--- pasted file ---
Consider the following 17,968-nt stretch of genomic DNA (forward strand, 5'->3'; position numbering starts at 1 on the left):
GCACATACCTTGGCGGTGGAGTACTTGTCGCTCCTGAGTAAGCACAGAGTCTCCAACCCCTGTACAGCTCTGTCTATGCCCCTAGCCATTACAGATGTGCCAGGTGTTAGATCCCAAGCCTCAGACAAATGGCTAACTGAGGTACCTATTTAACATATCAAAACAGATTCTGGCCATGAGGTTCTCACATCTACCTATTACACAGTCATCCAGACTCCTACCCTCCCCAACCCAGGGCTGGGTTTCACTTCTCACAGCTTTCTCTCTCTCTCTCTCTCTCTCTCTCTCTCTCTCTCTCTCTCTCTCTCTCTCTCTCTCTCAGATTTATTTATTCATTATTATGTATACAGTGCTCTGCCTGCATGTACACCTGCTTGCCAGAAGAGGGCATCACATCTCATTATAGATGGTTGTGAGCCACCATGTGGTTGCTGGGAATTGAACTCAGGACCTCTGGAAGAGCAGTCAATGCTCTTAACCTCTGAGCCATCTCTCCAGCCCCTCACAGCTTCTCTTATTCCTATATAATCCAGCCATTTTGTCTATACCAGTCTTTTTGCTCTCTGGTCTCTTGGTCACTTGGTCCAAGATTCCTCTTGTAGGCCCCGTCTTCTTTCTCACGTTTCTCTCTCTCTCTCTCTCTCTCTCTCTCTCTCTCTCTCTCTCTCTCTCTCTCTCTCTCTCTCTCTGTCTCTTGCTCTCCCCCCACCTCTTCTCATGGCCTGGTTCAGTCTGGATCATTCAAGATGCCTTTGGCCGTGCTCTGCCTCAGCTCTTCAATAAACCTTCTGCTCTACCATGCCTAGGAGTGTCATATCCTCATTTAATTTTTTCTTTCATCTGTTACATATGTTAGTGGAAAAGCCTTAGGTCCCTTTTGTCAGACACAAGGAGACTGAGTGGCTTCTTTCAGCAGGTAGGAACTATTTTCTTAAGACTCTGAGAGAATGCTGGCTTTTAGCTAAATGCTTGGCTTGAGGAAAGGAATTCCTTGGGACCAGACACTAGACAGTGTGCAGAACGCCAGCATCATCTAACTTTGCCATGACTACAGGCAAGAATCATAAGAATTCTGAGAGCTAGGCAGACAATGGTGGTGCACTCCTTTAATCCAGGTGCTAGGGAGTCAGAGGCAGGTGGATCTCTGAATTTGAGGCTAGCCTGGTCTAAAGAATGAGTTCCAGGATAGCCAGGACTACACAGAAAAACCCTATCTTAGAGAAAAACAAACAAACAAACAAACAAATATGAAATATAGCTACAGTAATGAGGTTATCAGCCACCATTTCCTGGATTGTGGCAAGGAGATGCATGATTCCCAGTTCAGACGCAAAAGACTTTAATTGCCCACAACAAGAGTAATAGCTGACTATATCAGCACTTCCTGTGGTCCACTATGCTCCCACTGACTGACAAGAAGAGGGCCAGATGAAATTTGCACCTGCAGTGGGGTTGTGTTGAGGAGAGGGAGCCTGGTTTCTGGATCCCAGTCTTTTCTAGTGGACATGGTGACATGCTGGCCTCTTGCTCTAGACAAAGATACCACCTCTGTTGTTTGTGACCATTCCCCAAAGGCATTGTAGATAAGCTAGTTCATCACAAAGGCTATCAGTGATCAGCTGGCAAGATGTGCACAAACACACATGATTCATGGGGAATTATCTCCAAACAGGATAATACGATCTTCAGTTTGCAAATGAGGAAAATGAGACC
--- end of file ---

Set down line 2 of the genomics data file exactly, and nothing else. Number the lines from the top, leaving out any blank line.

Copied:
GCACATACCTTGGCGGTGGAGTACTTGTCGCTCCTGAGTAAGCACAGAGTCTCCAACCCCTGTACAGCTCTGTCTATGCCCCTAGCCATTACAGATGTGCCAGGTGTTAGATCCCAAGCCTCAGACAAATGGCTAACTGAGGTACCTATTTAACATATCAAAACAGATTCTGGCCATGAGGTTCTCACATCTACCTATTACACAGTCATCCAGACTCCTACCCTCCCCAACCCAGGGCTGGGTTTCACTTCTCACAGCTTTCTCTCTCTCTCTCTCTCTCTCTCTCTCTCTCTCTCTCTCTCTCTCTCTCTCTCTCTCTCAGATTTATTTATTCATTATTATGTATACAGTGCTCTGCCTGCATGTACACCTGCTTGCCAGAAGAGGGCATCACATCTCATTATAGATGGTTGTGAGCCACCATGTGGTTGCTGGGAATTGAACTCAGGACCTCTGGAAGAGCAGTCAATGCTCTTAACCTCTGAGCCATCTCTCCAGCCCCTCACAGCTTCTCTTATTCCTATATAATCCAGCCATTTTGTCTATACCAGTCTTTTTGCTCTCTGGTCTCTTGGTCACTTGGTCCAAGATTCCTCTTGTAGGCCCCGTCTTCTTTCTCACGTTTCTCTCTCTCTCTCTCTCTCTCTCTCTCTCTCTCTCTCTCTCTCTCTCTCTCTCTCTCTCTCTCTGTCTCTTGCTCTCCCCCCACCTCTTCTCATGGCCTGGTTCAGTCTGGATCATTCAAGATGCCTTTGGCCGTGCTCTGCCTCAGCTCTTCAATAAACCTTCTGCTCTACCATGCCTAGGAGTGTCATATCCTCATTTAATTTTTTCTTTCATCTGTTACATATGTTAGTGGAAAAGCCTTAGGTCCCTTTTGTCAGACACAAGGAGACTGAGTGGCTTCTTTCAGCAGGTAGGAACTATTTTCTTAAGACTCTGAGAGAATGCTGGCTTTTAGCTAAATGCTTGGCTTGAGGAAAGGAATTCCTTGGGACCAGACACTAGACAGTGTGCAGAACGCCAGCATCATCTAACTTTGCCATGACTACAGGCAAGAATCATAAGAATTCTGAGAGCTAGGCAGACAATGGTGGTGCACTCCTTTAATCCAGGTGCTAGGGAGTCAGAGGCAGGTGGATCTCTGAATTTGAGGCTAGCCTGGTCTAAAGAATGAGTTCCAGGATAGCCAGGACTACACAGAAAAACCCTATCTTAGAGAAAAACAAACAAACAAACAAACAAATATGAAATATAGCTACAGTAATGAGGTTATCAGCCACCATTTCCTGGATTGTGGCAAGGAGATGCATGATTCCCAGTTCAGACGCAAAAGACTTTAATTGCCCACAACAAGAGTAATAGCTGACTATATCAGCACTTCCTGTGGTCCACTATGCTCCCACTGACTGACAAGAAGAGGGCCAGATGAAATTTGCACCTGCAGTGGGGTTGTGTTGAGGAGAGGGAGCCTGGTTTCTGGATCCCAGTCTTTTCTAGTGGACATGGTGACATGCTGGCCTCTTGCTCTAGACAAAGATACCACCTCTGTTGTTTGTGACCATTCCCCAAAGGCATTGTAGATAAGCTAGTTCATCACAAAGGCTATCAGTGATCAGCTGGCAAGATGTGCACAAACACACATGATTCATGGGGAATTATCTCCAAACAGGATAATACGATCTTCAGTTTGCAAATGAGGAAAATGAGACC